For the Record
Photo by Kristi Halberg February 02, 2018
University community reports recent honors, service
For the Record provides information about recent professional activities and achievements of University of Delaware faculty, students and alumni.
Recent presentations and honors include the following:
The Department of Chemical and Biomolecular Engineering held its annual Winter Research Review (4th Year Talks) at Clayton Hall on Jan. 31. Sixteen fourth-year graduate students presented research they have conducted in conjunction with their faculty advisers, on subjects such as catalysis, molecular modeling, hydrogels, polymers and more. Another 24 students presented research posters. Nearly 190 people attended, including graduate students, members of the chemical and biomolecular engineering faculty, postdoctoral associates and alumni who work in industry at companies such as W.L. Gore & Associates, GlaxoSmithKline.
Kathryn Scantlebury has received the National Science Teachers Association (NSTA) Fellow Award for her research in science education. Scantlebury is a professor of chemistry and biochemistry, director of secondary education and coordinator of secondary science education, all in the College of Arts and Sciences, and a professor of education in the College of Education and Human Development. NSTA, the 50,000-member specialized professional association for science education, says the award "recognizes NSTA members who have made extraordinary contributions to science education through personal commitment to education, specifically science teaching or science; educational endeavors and original work that position recipients as exemplary leaders in their field; and significant contributions to the profession that reflect dedication to NSTA as well the entire educational community."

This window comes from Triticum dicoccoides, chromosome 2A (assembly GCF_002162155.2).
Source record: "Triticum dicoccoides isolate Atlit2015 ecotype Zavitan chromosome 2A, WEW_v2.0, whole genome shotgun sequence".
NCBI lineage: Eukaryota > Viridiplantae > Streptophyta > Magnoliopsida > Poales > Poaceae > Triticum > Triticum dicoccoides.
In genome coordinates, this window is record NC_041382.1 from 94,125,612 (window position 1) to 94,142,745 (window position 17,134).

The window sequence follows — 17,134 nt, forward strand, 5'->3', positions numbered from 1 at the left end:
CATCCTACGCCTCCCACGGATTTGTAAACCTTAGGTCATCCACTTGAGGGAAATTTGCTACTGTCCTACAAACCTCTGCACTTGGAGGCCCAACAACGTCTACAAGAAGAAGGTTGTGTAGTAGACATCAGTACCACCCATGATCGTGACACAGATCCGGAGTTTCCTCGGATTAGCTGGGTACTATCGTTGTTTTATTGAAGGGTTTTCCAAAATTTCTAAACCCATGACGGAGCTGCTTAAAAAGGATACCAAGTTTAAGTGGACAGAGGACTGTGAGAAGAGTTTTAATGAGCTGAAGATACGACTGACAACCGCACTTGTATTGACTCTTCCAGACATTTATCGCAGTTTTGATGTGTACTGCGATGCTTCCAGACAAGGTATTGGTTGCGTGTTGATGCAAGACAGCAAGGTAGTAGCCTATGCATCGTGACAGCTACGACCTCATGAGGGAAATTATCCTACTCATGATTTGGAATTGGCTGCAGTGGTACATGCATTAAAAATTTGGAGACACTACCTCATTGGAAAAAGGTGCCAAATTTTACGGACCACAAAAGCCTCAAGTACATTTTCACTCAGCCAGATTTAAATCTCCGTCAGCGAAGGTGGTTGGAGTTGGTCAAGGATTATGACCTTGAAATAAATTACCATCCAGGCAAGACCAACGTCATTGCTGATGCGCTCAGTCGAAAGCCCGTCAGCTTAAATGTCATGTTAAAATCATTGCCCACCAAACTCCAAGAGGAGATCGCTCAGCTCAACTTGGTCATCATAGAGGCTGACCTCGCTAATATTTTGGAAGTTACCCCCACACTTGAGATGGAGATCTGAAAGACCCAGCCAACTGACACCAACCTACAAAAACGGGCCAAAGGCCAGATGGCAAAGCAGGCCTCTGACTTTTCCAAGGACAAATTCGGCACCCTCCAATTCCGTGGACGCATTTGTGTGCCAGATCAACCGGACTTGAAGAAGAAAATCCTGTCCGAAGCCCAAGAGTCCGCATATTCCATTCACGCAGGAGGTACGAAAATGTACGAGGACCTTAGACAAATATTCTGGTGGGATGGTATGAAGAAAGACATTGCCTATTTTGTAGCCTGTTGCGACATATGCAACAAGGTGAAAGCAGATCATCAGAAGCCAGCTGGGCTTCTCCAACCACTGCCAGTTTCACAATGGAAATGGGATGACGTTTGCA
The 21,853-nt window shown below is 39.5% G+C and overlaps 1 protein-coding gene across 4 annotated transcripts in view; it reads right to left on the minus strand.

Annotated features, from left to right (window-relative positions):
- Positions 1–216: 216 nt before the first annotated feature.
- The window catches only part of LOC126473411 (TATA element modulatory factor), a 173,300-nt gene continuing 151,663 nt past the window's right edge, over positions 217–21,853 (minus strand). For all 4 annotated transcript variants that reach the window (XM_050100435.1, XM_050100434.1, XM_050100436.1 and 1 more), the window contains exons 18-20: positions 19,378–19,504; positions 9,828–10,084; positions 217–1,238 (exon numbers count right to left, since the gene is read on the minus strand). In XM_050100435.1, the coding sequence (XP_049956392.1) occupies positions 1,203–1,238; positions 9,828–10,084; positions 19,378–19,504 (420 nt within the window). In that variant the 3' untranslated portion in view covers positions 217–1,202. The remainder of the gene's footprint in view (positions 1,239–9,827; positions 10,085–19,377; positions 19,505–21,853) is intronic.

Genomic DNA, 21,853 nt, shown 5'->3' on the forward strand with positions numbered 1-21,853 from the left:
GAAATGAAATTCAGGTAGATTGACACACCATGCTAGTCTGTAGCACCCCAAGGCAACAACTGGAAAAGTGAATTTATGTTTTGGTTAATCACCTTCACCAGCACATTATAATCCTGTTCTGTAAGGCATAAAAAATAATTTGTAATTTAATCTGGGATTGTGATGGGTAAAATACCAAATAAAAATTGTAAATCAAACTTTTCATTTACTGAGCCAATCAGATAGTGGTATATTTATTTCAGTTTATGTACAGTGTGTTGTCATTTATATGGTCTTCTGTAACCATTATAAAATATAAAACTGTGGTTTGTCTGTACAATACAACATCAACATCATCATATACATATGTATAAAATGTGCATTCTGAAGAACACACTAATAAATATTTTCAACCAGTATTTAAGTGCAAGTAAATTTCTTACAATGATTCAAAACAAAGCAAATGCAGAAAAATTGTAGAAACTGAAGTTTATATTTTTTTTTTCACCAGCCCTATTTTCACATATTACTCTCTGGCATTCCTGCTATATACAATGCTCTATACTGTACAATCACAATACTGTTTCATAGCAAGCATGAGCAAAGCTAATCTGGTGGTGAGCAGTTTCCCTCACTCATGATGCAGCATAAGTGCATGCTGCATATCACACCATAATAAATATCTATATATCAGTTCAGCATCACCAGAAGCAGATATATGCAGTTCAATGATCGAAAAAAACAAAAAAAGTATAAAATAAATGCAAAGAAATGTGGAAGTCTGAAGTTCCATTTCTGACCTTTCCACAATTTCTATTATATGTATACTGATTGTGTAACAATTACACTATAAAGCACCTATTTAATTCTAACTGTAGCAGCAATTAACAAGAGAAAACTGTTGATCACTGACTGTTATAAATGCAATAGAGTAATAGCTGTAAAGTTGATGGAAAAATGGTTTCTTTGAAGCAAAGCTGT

Jessica Grabowski, a first-year chemistry major, is highlighted in the Jan.29 issue of Chemical and Engineering News as an Alfred and Isabel Bader Scholar in the American Chemical Society’s Project SEED research program. Grabowski conducted research titled “Cation Effect of Benzyl-trimethylammonium and Tetramethylammonium on Pt and NiMo/C electrodes in an Alkaline Environment.”
Marilyn Francis Krigger, who earned her Ph.D. in history at the University of Delaware in 1983, is the author of Race Relations in the U.S. Virgin Islands: St. Thomas -- A Centennial Retrospective. The book, published in 2017 by Carolina Academic Press, commemorates the 100th year since the United States acquired the Virgin Islands in 1917 from Denmark. Taking leave from the faculty of the University of the Virgin Islands to study at the University of Delaware, Krigger’s doctoral dissertation was on race relations in St. Thomas to 1975. A graduate of Spelman College, she received her master’s degree in history from Columbia University. Race and ethnic relations have been her longtime major research and writing interests.